Do you have a 5V buffer driving the I/O? If not, I would reckon that the 3.3V RPi I/O is just is not enough for the first WS2801 chip. If you have a buffer, check that your refresh rate (clock frequency) does not exceed WS2801 specs.

Anyway, an oscilloscope is always useful in debugging off-chip signals.

I followed the instructions in this video and the refresh rate is what is stated there and in the boblight wiki.

OK. I fast-forwarded through the videos, but did not see any mention of an output buffer. Thus, the system described here will work only by accident, i.e., depending on the length and thickness of the wires from RPi to the 1st WS2801, process variations, Vcc levels etc.

The WS2801 specs state that Vih=0.8*Vcc...Vcc, i.e., the lowest input voltage that is recognized as a logical one is exactly 4V with a 5-volt operating voltage. As your RPi has (apparently, I have only RPi2) an I/O voltage of 3.3V, the first WS2801 will correctly recognize '1' only by sheer chance. Getting erratic lighting functionality and the inability of the 1st IC to regenerate the input would very much fit an I/O voltage problem.

You can try reducing the Vcc for the LED strip until 0.8*Vcc is somewhere near 3.3V, but this would be rather stupid. I recommend using any 5V buffer IC that has a 3.3V-compatible input (or a lower 'high' threshold). A logic level converter would obviously also work, but I reckon a single 74-series IC harvested from an old junk PCB would be the best DYI solution.

Could you provide the easiest way to install Or set up a 5v buffer. Thanks

single transistor should do the trick

Unfortunately, that won't work. You need a path to drain the charge too. I reckon the absolute minimum would be 4 transistors (two inverters in series). Then again, constructing CMOS pairs with discrete components is risky at best.

See, now i'm a little bit smarter. Thx

Do you have 'eco parts' lying around? I used a 74ACT240PC as it was the first suitable IC i picked up from my stash. Obviously, I had to connect two of the eight buffers in the IC in series, as the function is inverting. Anyway, as I wrote earlier, the only relevant criteria here is the minimum high level input voltage, which is listed in the component's datasheet. The IC does not have to be a buffer, you can e.g. connect two NAND gates in series and get a non-inverting function.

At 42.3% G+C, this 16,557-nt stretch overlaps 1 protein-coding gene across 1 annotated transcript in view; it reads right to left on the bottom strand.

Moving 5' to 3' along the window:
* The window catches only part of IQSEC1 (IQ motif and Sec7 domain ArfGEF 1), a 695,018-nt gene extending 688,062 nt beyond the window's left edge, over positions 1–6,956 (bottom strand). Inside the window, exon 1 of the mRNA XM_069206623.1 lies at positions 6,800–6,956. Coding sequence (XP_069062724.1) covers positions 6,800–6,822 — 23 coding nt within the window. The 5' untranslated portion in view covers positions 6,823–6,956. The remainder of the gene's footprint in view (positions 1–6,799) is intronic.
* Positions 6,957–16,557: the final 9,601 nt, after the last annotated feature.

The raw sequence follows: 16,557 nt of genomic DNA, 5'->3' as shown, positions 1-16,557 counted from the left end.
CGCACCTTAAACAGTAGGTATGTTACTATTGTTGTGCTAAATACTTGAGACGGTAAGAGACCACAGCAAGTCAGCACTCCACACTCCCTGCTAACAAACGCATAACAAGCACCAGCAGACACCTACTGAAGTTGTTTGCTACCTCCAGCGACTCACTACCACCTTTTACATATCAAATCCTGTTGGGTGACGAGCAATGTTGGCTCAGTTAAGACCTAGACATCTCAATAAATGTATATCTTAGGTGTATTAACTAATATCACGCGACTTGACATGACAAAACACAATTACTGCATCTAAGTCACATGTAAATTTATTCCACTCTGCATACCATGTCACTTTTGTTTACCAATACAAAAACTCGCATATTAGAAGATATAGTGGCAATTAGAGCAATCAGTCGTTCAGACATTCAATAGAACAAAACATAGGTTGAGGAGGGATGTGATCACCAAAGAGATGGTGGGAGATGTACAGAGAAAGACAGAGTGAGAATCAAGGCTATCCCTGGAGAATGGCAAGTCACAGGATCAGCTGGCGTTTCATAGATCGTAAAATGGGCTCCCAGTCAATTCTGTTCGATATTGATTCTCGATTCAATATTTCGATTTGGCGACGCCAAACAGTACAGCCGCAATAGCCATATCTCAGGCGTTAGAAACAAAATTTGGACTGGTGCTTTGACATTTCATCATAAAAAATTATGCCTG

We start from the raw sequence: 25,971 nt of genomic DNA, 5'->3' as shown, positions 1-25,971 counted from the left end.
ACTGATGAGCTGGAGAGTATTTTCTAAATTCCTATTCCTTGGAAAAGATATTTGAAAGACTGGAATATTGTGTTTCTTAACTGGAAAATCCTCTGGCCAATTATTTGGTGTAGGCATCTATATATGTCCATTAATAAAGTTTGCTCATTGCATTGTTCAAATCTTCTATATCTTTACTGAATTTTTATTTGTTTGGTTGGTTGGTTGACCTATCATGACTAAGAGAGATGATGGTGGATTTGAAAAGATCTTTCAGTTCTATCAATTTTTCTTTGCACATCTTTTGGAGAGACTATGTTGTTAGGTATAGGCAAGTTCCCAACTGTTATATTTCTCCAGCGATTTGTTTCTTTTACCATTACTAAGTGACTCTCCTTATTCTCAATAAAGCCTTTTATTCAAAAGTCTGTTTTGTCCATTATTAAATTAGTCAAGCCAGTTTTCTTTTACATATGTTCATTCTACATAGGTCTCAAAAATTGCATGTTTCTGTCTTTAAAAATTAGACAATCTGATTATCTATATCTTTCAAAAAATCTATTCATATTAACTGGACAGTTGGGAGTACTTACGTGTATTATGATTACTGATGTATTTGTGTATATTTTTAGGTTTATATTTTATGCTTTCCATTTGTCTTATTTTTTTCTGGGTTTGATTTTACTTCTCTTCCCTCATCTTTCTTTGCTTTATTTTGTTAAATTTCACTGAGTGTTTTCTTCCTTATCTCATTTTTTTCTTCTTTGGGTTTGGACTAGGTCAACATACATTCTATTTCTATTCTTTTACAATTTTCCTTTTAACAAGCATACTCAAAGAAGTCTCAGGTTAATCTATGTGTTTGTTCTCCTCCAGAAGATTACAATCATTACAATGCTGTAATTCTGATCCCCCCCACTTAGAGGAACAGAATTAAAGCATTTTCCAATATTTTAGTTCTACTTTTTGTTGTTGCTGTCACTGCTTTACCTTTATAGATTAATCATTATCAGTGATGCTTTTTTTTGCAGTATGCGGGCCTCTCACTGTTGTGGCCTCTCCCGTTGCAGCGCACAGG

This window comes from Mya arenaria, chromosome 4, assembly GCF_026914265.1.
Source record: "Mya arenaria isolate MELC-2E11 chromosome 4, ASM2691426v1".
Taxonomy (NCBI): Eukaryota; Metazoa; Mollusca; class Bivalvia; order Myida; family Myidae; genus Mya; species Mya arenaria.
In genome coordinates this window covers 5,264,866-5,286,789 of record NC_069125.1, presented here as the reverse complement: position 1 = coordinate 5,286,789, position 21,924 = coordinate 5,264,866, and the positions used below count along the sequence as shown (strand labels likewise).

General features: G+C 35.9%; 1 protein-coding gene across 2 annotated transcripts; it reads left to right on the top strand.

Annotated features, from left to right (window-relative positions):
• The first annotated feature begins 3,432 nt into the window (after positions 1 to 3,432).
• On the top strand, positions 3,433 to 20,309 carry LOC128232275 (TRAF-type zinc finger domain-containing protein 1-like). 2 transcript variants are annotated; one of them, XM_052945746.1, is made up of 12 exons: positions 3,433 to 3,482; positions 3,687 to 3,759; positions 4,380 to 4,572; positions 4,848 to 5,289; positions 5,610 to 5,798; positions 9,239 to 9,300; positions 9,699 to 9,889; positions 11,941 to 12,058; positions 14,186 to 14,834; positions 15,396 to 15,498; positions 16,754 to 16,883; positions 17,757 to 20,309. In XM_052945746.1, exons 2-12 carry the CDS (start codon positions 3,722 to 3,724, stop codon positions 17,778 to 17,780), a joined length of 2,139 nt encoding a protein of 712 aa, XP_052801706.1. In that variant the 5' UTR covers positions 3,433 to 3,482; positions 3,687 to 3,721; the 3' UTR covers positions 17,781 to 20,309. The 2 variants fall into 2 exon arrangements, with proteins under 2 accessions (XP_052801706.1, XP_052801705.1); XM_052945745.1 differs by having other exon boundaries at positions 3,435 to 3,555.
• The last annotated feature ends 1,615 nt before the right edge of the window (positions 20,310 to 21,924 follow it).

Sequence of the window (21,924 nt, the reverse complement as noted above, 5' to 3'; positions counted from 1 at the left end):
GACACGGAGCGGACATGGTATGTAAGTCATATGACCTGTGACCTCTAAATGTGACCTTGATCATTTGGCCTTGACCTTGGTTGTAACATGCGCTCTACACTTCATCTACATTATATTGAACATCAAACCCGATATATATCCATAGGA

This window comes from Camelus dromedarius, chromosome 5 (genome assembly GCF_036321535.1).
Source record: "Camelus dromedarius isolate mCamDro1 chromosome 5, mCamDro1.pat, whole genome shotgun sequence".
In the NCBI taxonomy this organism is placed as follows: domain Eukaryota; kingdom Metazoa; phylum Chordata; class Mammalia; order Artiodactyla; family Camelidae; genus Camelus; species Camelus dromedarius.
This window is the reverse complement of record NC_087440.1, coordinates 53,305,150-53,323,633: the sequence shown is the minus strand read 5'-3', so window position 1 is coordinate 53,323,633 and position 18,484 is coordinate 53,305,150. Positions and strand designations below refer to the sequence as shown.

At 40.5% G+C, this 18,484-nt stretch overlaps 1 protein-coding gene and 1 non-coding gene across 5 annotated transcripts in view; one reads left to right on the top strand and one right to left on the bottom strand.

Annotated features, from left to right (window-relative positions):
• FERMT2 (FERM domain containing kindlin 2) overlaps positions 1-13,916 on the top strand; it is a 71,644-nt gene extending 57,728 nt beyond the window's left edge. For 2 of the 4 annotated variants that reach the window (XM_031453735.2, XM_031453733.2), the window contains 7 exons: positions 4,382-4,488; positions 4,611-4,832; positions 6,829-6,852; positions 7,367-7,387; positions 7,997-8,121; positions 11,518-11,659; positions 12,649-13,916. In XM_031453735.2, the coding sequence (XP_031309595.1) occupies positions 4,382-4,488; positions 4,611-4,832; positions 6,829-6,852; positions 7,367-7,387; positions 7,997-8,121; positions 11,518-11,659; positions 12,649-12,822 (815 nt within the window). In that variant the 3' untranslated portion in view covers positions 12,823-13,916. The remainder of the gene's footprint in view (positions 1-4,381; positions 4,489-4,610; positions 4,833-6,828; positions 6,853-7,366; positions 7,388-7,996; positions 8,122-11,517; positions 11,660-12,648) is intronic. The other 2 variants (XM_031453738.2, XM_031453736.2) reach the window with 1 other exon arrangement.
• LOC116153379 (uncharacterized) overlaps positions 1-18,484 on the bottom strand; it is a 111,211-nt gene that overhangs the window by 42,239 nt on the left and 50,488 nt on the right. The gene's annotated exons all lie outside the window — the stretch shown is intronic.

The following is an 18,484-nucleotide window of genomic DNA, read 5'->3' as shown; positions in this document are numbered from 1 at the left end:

If you have no used components to work with (or interest for a DYI build), I recommend buying a logic level converter, a.k.a., a level shifter. These run at about a dollar a piece shipped. See e.g.

Im new to this. So i shift the di and ci to the strip up to 5v correct? Then i should be able to lengthen the wires to the strip with no issues? Thanks guys

Exactly. Each IC (on the LED strip) will regenerate the signal for the next LED, so if you get the signal correctly to the first LED, the rest will work as well.

If the first signal (RPi output) is no good, well, then the 'garbage in, garbage out' principle will take effect, and the LEDs _might_ start lighting up consecutively, but all data (colors) and timing will be completely random. Logical zero (0V) will obviously always be recognized, but the 3.3V RPi logical one will register correctly only by sheer luck as the minimum Vhi on WS2801 (with 5Vcc) is 4V.

GianS1 (author)2015-11-16

Dear Scott,

I've got a few questions.

1. Do you use RPi A or B? Yours looks more like A but you recommend B.

2. For the SD card, must it be SDHC? I don't really know what the difference is between that and a normal card.

3. What do you use the male/female headers for? How many do I need of those.

Kimberly2000 (author)2015-08-11

Okay, first let me say, "Awesome!" Without these videos and your video on Hyperion, I wouldn't have a working ambilight.

My only problem is that my RPi2 keeps flashing the color square on the screen while playing videos, and after a little reading I found out it is telling me that it is underpowered. This usually only happens during a bright scene in the movie, and last no longer than 2 seconds. However, it can happen any number of times during a single movie or TV show.

I've noticed that this has started to cause playback issues, with video freezing and once paused, I can't resume play.

Here is a list of things I did differently. I'm hoping someone will be able to tell me what corrections I can make to have my project be more successful.

Also, I'm not an electronics person, so dumb it down for me. Thanks!

Instead of cutting the end of the power cord and soldering directly to the RPi2 I used a barrel plug Y adapter. I used two barrel cables with on off switches between the Y adapter and the Pi an and the plug for the light strip. Last I put a barrel to micro USB connector inline with the Pi.

Instead of a 5V 3A power supply I went with a 5V 8A brick we had.

Other than that, everything is the same. I figured the 8A although split would be enough to power both the Pi and the strip.

Is there a simple way to keep the stuff I have and make it work properly, so that it will keep a steady flow of 5V going to the Pi?

ProxyProdigy (author)2015-06-17